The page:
In this work we analyze a model describing the within-cell replication of positive-sense RNA viruses that make no subgenomic mRNAs and encode a single polyprotein that is self-processed into structural and nonstructural components. We develop a mathematical model using as key variables the genomic and antigenomic RNA strands (considering mutation-free and mutant genomes), the viral polyprotein, the translational complexes formed by viral RNA and cellular ribosomes, and the mature virions. However, the model is defined in quite general terms, so it can be easily modified to account for any other genomic organization. Genetic heterogeneity is introduced with a simplified quasispecies structure of the strands considering master genomes (which have the higher fitness) and the pool of deleterious mutants for each strand's polarity, which are grouped into a single variable denoting an average mutant sequence different from the master one. We analyze a Swetina-Schuster single-peak-fitness landscape (41), which assumes that mutations have a large deleterious effect. We explore the critical mutation rate at which master sequences disappear and the sensitivity to mutations of viral populations replicating according to SMR or GR. We have shown that the extinction of the master genome takes place at a higher mutation rate for SMR, indicating that this strategy is less sensitive to the effect of deleterious mutations. On the other hand, GR displays a lower critical mutation rate, being more sensitive to mutation. Consistently, we have also shown that mild mutational effects tend to accumulate more in GR and that under such a growth kinetics the population collapses at intermediate mutation rates. However, the SMR strategy is less sensitive to the accumulation of mild mutations, and viral strands continue to exist at mutation rates that produce a collapse of viral populations replicating geometrically.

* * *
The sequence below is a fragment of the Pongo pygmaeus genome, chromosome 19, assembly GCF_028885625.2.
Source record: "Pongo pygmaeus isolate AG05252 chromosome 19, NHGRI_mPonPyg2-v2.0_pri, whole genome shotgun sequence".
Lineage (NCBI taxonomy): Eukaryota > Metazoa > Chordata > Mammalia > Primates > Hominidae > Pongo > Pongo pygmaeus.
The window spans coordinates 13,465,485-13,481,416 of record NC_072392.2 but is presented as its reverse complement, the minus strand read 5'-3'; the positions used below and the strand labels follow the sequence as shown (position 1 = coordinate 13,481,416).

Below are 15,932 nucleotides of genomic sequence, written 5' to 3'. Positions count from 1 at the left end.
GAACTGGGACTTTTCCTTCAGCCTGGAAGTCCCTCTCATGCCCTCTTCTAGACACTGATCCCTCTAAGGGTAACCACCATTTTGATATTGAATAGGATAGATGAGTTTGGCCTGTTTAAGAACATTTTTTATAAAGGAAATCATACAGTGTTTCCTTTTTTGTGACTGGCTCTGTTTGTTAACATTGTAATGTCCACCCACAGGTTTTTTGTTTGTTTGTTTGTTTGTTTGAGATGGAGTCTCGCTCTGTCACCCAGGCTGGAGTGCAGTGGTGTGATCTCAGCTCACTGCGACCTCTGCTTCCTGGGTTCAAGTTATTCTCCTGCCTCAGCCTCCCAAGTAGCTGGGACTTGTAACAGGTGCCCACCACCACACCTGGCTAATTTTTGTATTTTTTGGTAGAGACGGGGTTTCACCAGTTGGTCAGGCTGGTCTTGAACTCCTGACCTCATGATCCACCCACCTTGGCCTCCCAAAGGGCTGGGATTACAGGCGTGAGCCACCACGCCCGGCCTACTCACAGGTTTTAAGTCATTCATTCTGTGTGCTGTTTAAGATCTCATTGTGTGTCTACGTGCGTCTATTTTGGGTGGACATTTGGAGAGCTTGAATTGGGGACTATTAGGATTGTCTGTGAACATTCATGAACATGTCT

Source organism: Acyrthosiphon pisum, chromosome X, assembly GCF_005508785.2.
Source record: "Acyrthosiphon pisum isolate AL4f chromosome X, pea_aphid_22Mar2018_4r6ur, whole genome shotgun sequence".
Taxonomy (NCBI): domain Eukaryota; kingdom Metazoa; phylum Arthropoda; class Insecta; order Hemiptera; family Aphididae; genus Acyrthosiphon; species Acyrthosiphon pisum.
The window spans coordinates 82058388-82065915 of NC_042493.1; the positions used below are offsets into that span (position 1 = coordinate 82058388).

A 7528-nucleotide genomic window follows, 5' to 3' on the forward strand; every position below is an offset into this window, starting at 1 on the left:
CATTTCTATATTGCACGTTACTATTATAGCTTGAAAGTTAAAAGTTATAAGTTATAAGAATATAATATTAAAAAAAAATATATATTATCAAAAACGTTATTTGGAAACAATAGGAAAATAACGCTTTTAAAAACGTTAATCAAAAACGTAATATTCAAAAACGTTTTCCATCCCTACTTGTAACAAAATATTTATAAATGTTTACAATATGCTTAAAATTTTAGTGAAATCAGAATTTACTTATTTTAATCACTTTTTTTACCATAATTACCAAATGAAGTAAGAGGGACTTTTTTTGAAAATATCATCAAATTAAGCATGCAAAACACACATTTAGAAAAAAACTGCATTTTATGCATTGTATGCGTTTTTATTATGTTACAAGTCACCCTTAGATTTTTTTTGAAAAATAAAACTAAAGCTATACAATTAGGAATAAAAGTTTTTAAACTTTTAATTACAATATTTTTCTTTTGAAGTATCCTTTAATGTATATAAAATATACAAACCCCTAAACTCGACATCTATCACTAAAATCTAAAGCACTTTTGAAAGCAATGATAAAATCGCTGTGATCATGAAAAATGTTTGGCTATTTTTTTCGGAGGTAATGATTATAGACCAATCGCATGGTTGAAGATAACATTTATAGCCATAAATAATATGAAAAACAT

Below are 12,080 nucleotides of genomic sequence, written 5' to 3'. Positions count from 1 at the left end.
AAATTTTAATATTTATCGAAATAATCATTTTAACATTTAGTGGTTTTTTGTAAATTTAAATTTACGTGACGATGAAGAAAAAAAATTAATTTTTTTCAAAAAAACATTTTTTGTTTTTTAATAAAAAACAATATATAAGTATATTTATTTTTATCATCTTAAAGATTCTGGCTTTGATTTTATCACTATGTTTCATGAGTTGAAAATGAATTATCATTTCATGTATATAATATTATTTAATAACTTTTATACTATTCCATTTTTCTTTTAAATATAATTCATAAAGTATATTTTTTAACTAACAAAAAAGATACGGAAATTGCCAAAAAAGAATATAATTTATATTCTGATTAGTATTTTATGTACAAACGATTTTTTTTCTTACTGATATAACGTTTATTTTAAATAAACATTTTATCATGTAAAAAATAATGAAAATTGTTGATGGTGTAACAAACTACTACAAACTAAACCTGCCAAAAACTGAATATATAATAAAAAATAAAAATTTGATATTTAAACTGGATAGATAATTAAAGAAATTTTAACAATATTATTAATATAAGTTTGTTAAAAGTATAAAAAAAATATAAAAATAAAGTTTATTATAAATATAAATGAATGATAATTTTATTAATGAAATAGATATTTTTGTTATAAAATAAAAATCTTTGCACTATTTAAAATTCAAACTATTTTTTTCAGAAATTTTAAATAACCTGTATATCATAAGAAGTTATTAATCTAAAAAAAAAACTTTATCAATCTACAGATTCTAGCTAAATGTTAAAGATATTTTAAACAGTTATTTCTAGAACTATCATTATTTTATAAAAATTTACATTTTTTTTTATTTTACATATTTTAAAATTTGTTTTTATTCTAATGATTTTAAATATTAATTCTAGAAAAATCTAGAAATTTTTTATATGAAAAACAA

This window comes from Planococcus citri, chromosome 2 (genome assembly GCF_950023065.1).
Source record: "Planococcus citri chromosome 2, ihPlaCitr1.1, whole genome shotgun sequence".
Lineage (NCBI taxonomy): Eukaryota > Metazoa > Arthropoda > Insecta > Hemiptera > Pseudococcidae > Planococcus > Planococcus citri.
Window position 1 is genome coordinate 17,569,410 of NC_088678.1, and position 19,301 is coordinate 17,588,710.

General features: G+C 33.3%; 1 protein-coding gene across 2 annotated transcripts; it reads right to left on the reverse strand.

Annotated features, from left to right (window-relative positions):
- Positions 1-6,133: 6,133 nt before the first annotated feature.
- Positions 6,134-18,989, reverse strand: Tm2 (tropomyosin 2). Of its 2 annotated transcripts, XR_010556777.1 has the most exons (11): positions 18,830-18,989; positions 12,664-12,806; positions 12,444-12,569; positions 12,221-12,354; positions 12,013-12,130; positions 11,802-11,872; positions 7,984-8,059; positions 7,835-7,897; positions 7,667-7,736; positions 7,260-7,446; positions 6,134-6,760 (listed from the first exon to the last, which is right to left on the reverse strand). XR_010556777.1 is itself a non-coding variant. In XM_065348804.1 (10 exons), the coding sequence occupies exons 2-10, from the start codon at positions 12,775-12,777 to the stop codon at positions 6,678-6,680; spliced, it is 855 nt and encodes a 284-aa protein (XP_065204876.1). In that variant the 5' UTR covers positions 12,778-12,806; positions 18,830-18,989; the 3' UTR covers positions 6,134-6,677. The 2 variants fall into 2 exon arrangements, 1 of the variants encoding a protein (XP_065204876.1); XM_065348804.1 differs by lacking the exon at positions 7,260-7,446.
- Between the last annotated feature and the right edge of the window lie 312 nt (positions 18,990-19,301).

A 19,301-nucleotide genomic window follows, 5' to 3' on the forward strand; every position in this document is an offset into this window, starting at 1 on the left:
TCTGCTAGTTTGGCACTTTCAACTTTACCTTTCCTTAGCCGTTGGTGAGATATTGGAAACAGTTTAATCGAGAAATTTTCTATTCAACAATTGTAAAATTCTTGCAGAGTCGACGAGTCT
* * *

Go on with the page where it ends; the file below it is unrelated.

A critical assumption of our model is that mutations have two immediate effects. First, they preclude the right interaction of mutant RNAs with ribosomes, thus fully preventing their translation, and, second, they reduce their efficiency of interaction with the wild-type replicase, thus negatively affecting their transcription. Certainly, with the exception of mutations generating stop codons, severely modifying ribosomal entry sites, or altering signals for replicase binding, it is assumed that mutations will not necessarily have such a severe effect. By removing these assumptions and moving to the proteins the effect of mutations, we clearly increase the realism of our models. However, this increase in realism will come with a cost in terms of model complexity due to the necessity of incorporating interactions between mutant proteins and the four RNA species, each interaction governed by a different set of parameters. On the one hand, complementation of defective genomes by wild-type proteins will increase the chances of mutant genomes persisting in the viral population, effectively reducing the strength of purifying selection (44). However, this possibility does not represent a problem in our formulation because we assume that mutant genotypes are replicated and encapsidated only by wild-type proteins. On the other hand, the presence of proteins with impaired functions will reduce the replication/encapsidation efficiency of both wild-type and mutant genomic RNAs. This second option has not been taken into consideration in our current formulation and is the subject of ongoing research. Finally, readers should keep in mind that our model is an extension of the basic quasispecies model (12, 13) that has impacted the virology community so much. As in Eigen's original formulation, the fitness of mutant genotypes does not depend on mutations affecting translated proteins but is an inherent property of the RNA molecules.